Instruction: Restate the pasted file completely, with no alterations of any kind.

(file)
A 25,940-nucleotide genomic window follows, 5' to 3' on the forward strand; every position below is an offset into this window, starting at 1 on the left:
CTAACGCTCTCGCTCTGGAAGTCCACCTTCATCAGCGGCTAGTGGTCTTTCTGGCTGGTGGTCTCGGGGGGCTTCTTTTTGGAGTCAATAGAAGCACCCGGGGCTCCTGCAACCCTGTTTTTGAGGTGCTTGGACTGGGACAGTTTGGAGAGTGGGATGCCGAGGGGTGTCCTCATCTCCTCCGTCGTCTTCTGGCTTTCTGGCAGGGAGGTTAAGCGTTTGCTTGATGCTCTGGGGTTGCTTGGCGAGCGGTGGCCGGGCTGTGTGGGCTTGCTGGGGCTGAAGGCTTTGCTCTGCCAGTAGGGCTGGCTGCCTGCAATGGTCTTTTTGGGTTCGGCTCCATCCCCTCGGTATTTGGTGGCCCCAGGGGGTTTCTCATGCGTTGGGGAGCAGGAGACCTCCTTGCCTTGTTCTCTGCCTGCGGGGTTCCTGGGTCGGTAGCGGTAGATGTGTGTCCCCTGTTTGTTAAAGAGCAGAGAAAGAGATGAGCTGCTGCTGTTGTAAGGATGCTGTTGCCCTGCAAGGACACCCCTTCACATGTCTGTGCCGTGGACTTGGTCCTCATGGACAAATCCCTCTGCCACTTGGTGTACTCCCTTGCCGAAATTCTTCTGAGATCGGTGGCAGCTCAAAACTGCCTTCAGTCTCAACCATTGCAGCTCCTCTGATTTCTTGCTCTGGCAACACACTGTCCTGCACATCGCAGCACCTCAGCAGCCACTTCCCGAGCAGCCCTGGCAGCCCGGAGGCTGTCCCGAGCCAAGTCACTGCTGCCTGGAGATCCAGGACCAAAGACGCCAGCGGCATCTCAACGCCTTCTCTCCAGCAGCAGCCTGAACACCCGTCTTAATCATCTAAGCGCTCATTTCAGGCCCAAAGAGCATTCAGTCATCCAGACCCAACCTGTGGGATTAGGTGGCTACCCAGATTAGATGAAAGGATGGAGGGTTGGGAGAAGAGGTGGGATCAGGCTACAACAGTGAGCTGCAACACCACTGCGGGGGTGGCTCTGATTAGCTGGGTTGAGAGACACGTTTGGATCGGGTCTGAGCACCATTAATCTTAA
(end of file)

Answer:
A 25,940-nucleotide genomic window follows, 5' to 3' on the forward strand; every position below is an offset into this window, starting at 1 on the left:
CTAACGCTCTCGCTCTGGAAGTCCACCTTCATCAGCGGCTAGTGGTCTTTCTGGCTGGTGGTCTCGGGGGGCTTCTTTTTGGAGTCAATAGAAGCACCCGGGGCTCCTGCAACCCTGTTTTTGAGGTGCTTGGACTGGGACAGTTTGGAGAGTGGGATGCCGAGGGGTGTCCTCATCTCCTCCGTCGTCTTCTGGCTTTCTGGCAGGGAGGTTAAGCGTTTGCTTGATGCTCTGGGGTTGCTTGGCGAGCGGTGGCCGGGCTGTGTGGGCTTGCTGGGGCTGAAGGCTTTGCTCTGCCAGTAGGGCTGGCTGCCTGCAATGGTCTTTTTGGGTTCGGCTCCATCCCCTCGGTATTTGGTGGCCCCAGGGGGTTTCTCATGCGTTGGGGAGCAGGAGACCTCCTTGCCTTGTTCTCTGCCTGCGGGGTTCCTGGGTCGGTAGCGGTAGATGTGTGTCCCCTGTTTGTTAAAGAGCAGAGAAAGAGATGAGCTGCTGCTGTTGTAAGGATGCTGTTGCCCTGCAAGGACACCCCTTCACATGTCTGTGCCGTGGACTTGGTCCTCATGGACAAATCCCTCTGCCACTTGGTGTACTCCCTTGCCGAAATTCTTCTGAGATCGGTGGCAGCTCAAAACTGCCTTCAGTCTCAACCATTGCAGCTCCTCTGATTTCTTGCTCTGGCAACACACTGTCCTGCACATCGCAGCACCTCAGCAGCCACTTCCCGAGCAGCCCTGGCAGCCCGGAGGCTGTCCCGAGCCAAGTCACTGCTGCCTGGAGATCCAGGACCAAAGACGCCAGCGGCATCTCAACGCCTTCTCTCCAGCAGCAGCCTGAACACCCGTCTTAATCATCTAAGCGCTCATTTCAGGCCCAAAGAGCATTCAGTCATCCAGACCCAACCTGTGGGATTAGGTGGCTACCCAGATTAGATGAAAGGATGGAGGGTTGGGAGAAGAGGTGGGATCAGGCTACAACAGTGAGCTGCAACACCACTGCGGGGGTGGCTCTGATTAGCTGGGTTGAGAGACACGTTTGGATCGGGTCTGAGCACCATTAATCTTAA